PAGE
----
The introduction of Knowledge Centered Service (KCS) by the Consortium for Service Innovation redefined knowledge management practices. Linking was promoted as a critical success factor. Technology providers delivered solutions that integrated knowledge searches and usage with their ticketing systems. With this integration, linking tickets to knowledge articles became possible. Linking is performed when using existing knowledge to resolve a ticket or adding new knowledge from a newly resolved ticket where existing knowledge could not be found. Unfortunately, linking is an activity that can be gamed. When measuring the link rate, it is important to update the ticket monitoring process to verify that linking is being done properly. This quality assurance check can identify if an individual is linking for the sake of linking instead of following the process properly.

The KCS v6 Practices Guide promotes “In general, a healthy link rate for an organization is in the range of 60–80 percent.” This indicates that the knowledge practices are being followed enough to sufficiently review and maintain the knowledge articles and that the review is being performed based on demand. So why strive for 100 percent when the guidance says 60–80 percent is good enough?

Why strive for 100% linking of incidents to knowledge articles when the guidance says 60–80% is good enough?
Tweet: Why strive for 100% linking of incidents to knowledge articles when the guidance says 60–80% is good enough? @ThinkHDI #knowledgemanagement #KCS

The chart below is an example trend chart that measures the link rate of each staff member in an organization over a six-month period. 
KCS, knowledge management

Why Strive for 100 Percent Link Rate?

Like 100 percent logging, there are multiple reasons to strive for 100 percent linking. You want your support staff to follow the same process 100 percent of the time, not 60–80 percent of the time. Analysts are expected to:

  • Use knowledge if it exists—100 percent
  • Flag it or fix it, if warranted—100 percent
  • Add knowledge if it does not exist (and therefore develop new knowledge to satisfy the customer)—100 percent

Which of the above responsibilities would you consider acceptable for your team to do 60 percent of the time?

Just telling them that you are striving for 100 percent does not remove the barriers to adoption. You must define the process, enable the process with technology, and educate the team about the process and the expected benefits. There are several benefits realized when the process is consistently followed. Striving for 100 percent benefits the customer, the support staff, and the organization.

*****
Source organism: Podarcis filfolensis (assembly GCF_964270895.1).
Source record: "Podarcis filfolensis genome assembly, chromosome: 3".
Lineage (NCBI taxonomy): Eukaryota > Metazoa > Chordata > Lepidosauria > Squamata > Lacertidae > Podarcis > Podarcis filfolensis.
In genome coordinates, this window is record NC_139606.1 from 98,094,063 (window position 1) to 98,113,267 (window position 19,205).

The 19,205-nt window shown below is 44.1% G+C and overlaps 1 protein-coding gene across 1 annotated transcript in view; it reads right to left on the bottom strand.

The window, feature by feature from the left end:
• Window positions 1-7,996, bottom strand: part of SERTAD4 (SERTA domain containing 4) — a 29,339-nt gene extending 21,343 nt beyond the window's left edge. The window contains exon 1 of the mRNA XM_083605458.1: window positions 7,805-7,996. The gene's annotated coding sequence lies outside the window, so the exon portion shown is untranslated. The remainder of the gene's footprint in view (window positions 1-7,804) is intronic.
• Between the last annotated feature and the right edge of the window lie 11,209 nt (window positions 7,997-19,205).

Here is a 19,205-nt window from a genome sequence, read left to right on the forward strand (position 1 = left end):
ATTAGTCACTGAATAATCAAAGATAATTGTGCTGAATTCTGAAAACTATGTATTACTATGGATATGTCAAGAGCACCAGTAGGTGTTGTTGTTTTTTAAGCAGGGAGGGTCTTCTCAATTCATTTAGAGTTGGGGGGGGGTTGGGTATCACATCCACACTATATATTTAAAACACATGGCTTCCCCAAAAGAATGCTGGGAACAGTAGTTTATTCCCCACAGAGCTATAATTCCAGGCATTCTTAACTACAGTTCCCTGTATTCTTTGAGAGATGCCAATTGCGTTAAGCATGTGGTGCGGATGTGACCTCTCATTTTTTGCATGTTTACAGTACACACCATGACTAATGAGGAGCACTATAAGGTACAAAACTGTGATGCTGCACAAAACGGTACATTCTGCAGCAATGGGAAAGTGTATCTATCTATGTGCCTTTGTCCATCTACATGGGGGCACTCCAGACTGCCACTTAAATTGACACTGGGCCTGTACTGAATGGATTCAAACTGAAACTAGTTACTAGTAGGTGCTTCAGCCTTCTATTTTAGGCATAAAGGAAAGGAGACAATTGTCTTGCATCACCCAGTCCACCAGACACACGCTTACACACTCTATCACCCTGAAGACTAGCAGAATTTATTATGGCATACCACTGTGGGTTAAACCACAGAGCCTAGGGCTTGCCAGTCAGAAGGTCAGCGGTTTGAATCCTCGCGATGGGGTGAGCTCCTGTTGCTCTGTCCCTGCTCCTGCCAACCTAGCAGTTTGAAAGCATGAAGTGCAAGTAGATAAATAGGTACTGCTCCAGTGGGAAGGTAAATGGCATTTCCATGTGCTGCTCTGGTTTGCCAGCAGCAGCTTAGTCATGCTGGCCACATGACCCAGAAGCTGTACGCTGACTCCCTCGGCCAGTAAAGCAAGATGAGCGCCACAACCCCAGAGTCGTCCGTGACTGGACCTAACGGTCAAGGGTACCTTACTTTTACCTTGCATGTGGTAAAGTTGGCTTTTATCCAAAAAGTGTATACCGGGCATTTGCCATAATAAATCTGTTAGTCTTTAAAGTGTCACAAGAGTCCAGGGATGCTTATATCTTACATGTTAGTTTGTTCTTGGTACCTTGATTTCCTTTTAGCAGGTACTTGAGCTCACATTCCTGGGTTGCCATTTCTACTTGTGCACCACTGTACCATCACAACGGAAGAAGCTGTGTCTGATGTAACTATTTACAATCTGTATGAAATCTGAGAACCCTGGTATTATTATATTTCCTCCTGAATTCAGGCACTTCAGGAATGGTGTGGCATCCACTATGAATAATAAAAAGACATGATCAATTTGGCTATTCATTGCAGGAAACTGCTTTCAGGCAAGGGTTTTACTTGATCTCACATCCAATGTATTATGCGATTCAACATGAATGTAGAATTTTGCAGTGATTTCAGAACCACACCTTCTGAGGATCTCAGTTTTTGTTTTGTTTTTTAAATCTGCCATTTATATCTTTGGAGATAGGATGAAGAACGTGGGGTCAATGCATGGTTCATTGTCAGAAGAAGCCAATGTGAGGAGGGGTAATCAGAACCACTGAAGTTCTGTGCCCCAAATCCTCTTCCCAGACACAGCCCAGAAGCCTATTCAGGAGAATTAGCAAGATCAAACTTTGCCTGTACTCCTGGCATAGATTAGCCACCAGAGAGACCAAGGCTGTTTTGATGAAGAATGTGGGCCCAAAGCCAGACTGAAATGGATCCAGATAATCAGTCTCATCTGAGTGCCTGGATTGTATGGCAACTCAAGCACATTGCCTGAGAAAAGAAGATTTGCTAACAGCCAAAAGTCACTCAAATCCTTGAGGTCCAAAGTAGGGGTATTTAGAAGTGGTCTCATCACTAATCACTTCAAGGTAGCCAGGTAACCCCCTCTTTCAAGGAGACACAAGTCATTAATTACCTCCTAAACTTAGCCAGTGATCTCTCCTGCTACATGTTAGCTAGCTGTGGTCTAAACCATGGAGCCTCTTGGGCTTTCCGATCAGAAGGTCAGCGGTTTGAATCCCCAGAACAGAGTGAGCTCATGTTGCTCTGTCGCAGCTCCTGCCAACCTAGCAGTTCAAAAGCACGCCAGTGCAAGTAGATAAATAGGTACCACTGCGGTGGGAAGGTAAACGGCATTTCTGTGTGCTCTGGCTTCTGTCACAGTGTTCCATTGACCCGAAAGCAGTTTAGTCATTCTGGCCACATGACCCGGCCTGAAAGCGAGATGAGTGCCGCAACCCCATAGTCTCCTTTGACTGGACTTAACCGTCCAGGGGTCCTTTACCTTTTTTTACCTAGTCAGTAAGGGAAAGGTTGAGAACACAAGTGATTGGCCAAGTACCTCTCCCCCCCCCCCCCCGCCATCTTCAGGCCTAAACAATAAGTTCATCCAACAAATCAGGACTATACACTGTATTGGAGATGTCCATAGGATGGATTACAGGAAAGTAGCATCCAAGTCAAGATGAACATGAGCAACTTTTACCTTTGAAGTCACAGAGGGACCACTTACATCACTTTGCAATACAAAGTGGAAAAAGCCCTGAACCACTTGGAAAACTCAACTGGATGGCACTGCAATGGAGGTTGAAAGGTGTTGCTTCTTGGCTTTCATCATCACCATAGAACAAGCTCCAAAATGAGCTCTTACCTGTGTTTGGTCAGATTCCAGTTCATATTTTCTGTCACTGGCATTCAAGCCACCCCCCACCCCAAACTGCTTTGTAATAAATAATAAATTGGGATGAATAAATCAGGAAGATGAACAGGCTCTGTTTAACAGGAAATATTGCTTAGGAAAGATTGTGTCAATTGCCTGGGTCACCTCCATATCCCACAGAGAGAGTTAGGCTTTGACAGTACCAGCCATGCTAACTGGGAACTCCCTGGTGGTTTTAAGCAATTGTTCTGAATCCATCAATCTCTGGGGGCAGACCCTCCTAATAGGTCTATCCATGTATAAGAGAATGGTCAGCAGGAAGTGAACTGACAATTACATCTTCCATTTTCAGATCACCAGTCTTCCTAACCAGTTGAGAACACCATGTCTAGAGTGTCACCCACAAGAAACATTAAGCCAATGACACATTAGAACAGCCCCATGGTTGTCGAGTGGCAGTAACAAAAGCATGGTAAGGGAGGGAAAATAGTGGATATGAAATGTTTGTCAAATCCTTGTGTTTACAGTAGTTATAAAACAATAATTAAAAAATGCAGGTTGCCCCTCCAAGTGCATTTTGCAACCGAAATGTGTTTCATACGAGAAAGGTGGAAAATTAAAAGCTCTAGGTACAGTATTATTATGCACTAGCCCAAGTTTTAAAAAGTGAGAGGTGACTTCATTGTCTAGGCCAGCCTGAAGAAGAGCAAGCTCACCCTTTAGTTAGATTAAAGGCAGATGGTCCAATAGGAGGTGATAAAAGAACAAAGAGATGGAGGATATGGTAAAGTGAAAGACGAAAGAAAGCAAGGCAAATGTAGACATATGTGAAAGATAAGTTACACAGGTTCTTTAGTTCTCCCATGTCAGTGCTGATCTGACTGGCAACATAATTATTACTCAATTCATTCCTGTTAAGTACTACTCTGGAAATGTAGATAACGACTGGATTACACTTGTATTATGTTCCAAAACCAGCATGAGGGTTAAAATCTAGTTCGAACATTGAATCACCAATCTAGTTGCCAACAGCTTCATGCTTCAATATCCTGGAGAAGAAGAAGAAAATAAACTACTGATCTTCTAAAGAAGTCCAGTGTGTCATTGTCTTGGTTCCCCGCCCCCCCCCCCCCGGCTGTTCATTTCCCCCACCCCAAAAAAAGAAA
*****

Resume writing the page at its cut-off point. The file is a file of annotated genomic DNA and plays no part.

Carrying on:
• Consistency of service. When every analyst reuses existing knowledge to answer questions and resolve issues, the customer receives the same service. Consistency of service is required to deliver quality.
  • Efficiency of service. The knowledge articles contain the best resolution known to the organization at that time.
  • Elimination of rework. When analysts don’t use existing knowledge to resolve issues, they must develop new resolutions or custom knowledge. They are expending effort to resolve issues that have already been resolved. Reusing knowledge eliminates rework and saves the organization time and money.
  • Just-in-time knowledge sharing. You no longer need to email new procedures and answers to the support team just-in-case they get a call. Instead, update knowledge articles and trust that your team will find the updated procedure when they need it. This requires that everyone follow the same process of using knowledge for every call.
  • Increased trust and confidence in knowledge. When knowledge is linked to a ticket, the reuse counter is increased. Views of an article only measures when someone opened the article. It does not imply that the article resolved the issue. Reuse, or linking, is done when the analyst validates that the article resolved the issue. Analysts are more likely to trust an article that has been proven to resolve previous tickets. If the search results list two articles with the same issue, one with a reuse counter of 1000 and another with a reuse counter of 3, which are you more likely to trust?
  • Just-in-time knowledge review and improvement. Before a knowledge article can be used to resolve a ticket, it must be read and reviewed by the analyst. If warranted, they are to fix or flag the article for improvement.